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Disclosure Programming: A Review of the Evidence

March 13, 2016

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For people living with HIV the decision to disclose their HIV status to others is mostly a personal decision (except when there is a legal requirement to disclose to sexual partners). Although there may be significant benefits to disclosing an HIV status to others there may also be significant drawbacks.

This review examines the evidence related to HIV disclosure and focuses on disclosure to sexual partners, family and friends, where most of the intervention research is concentrated. This review does not examine involuntary disclosure (where someone's HIV status is divulged without their consent) or disclosure in healthcare or the workplace.


What Are the Findings of the Evidence Review?

The available scientific literature was reviewed to determine the impact of disclosure interventions.

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  1. There is mixed evidence on the impact of stand-alone disclosure interventions on rates of disclosure to sex partners. A systematic review found that disclosure rates increased significantly among participants in stand-alone disclosure interventions but could not make broad conclusions. A randomized controlled trial (RCT) did not find any significant difference between a group of men exposed to the intervention and a control group (strength of the evidence is mixed).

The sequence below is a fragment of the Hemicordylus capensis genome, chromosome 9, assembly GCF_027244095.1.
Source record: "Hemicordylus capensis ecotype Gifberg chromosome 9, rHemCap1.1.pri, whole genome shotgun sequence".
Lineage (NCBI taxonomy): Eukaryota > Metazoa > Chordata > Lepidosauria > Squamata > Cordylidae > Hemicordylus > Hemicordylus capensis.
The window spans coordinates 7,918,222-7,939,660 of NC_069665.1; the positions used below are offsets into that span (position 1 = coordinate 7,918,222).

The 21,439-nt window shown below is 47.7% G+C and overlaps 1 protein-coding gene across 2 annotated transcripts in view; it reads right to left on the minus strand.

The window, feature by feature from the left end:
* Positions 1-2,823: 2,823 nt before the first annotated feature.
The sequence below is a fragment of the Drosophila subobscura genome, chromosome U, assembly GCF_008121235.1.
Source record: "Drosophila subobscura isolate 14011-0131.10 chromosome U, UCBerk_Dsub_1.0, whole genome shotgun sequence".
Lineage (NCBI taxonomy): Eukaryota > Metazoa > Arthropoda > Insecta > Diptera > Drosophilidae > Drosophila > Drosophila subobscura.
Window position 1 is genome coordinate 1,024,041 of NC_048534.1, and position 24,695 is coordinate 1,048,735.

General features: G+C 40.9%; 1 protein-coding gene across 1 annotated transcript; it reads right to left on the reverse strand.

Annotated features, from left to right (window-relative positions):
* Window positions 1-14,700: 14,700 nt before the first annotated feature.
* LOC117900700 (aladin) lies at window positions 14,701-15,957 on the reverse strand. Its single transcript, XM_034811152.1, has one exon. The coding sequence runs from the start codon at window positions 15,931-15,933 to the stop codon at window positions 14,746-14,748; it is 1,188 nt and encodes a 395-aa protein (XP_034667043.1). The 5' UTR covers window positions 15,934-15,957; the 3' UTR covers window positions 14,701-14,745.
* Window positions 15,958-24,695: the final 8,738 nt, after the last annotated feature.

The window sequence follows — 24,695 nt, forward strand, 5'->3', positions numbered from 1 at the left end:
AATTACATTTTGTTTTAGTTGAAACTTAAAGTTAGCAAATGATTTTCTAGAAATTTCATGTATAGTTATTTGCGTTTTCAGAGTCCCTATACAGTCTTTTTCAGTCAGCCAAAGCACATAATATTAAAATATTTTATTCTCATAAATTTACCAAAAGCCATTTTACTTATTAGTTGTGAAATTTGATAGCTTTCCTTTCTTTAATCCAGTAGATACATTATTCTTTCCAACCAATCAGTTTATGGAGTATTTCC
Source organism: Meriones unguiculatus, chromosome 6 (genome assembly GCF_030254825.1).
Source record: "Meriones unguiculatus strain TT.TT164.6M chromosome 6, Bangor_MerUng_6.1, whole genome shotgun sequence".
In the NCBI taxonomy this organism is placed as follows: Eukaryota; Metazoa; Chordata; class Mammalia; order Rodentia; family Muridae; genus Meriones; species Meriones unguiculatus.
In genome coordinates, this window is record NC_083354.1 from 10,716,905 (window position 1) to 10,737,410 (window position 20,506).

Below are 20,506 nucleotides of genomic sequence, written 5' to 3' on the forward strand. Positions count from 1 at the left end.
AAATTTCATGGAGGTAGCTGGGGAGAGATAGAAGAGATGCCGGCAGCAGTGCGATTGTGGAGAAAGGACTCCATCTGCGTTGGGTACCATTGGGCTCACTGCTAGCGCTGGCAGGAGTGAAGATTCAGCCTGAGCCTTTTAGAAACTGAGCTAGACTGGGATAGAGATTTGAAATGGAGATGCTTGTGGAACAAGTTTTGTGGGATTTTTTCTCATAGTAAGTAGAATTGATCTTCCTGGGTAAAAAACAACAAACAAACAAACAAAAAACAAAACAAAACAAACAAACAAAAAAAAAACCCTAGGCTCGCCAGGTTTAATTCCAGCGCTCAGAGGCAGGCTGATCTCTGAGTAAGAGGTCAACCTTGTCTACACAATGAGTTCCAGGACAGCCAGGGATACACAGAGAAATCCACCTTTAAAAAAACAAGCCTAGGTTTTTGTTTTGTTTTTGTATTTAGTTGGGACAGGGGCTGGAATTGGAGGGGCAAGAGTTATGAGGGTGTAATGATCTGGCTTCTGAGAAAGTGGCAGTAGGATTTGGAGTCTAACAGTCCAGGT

2. There is mixed evidence on the impact of safer sex interventions with a disclosure component on rates of disclosure to sex partners. A randomized controlled trial found that participants in the intervention group were significantly more likely to consider the costs and benefits of disclosure three months and six months after the intervention compared to a control group. However, four studies -- two RCTs and two quasi-experimental studies -- did not find any significant difference between intervention groups and control groups (strength of the evidence is mixed).
  3. There is mixed evidence on the impact of stand-alone disclosure interventions designed to help people living with HIV disclose to family. One randomized controlled trial found a significant increase in disclosures to children in the intervention group compared to the control group (33% versus 7.3%). Although disclosure rates were higher in two other RCTs that compared intervention groups to control groups, the findings were not significant (strength of the evidence is mixed).
  4. Safer sex interventions with a disclosure component for HIV-positive people reduce the number of sex acts with partners who are HIV negative or of unknown HIV status. Three randomized controlled trials and two quasi-experimental studies of safer sex interventions that included a disclosure component found that intervention group participants significantly reduced the number of sex acts with partners who are HIV negative or of unknown HIV status compared to control groups. One RCT found a 73% reduction compared to the control group (the strength of the evidence is strong).